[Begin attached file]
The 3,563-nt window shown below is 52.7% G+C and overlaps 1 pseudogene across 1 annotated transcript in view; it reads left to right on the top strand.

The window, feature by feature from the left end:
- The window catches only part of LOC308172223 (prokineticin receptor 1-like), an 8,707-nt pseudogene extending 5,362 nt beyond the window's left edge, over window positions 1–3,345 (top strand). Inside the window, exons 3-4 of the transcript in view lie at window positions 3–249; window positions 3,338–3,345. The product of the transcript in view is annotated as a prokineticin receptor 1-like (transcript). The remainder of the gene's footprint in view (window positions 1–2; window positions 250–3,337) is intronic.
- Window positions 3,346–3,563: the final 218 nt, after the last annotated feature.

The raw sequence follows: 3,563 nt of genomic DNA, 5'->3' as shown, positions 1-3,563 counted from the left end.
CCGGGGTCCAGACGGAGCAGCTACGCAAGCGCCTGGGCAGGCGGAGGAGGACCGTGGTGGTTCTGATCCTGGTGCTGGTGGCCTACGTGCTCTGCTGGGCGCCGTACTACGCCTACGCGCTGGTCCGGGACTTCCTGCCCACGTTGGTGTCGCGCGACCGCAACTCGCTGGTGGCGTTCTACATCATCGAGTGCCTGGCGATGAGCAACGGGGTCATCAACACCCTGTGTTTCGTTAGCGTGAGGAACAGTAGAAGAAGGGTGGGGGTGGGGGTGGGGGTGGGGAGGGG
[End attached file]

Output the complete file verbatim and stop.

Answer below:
The 3,563-nt window shown below is 52.7% G+C and overlaps 1 pseudogene across 1 annotated transcript in view; it reads left to right on the top strand.

The window, feature by feature from the left end:
- The window catches only part of LOC308172223 (prokineticin receptor 1-like), an 8,707-nt pseudogene extending 5,362 nt beyond the window's left edge, over window positions 1–3,345 (top strand). Inside the window, exons 3-4 of the transcript in view lie at window positions 3–249; window positions 3,338–3,345. The product of the transcript in view is annotated as a prokineticin receptor 1-like (transcript). The remainder of the gene's footprint in view (window positions 1–2; window positions 250–3,337) is intronic.
- Window positions 3,346–3,563: the final 218 nt, after the last annotated feature.

The raw sequence follows: 3,563 nt of genomic DNA, 5'->3' as shown, positions 1-3,563 counted from the left end.
CCGGGGTCCAGACGGAGCAGCTACGCAAGCGCCTGGGCAGGCGGAGGAGGACCGTGGTGGTTCTGATCCTGGTGCTGGTGGCCTACGTGCTCTGCTGGGCGCCGTACTACGCCTACGCGCTGGTCCGGGACTTCCTGCCCACGTTGGTGTCGCGCGACCGCAACTCGCTGGTGGCGTTCTACATCATCGAGTGCCTGGCGATGAGCAACGGGGTCATCAACACCCTGTGTTTCGTTAGCGTGAGGAACAGTAGAAGAAGGGTGGGGGTGGGGGTGGGGGTGGGGAGGGG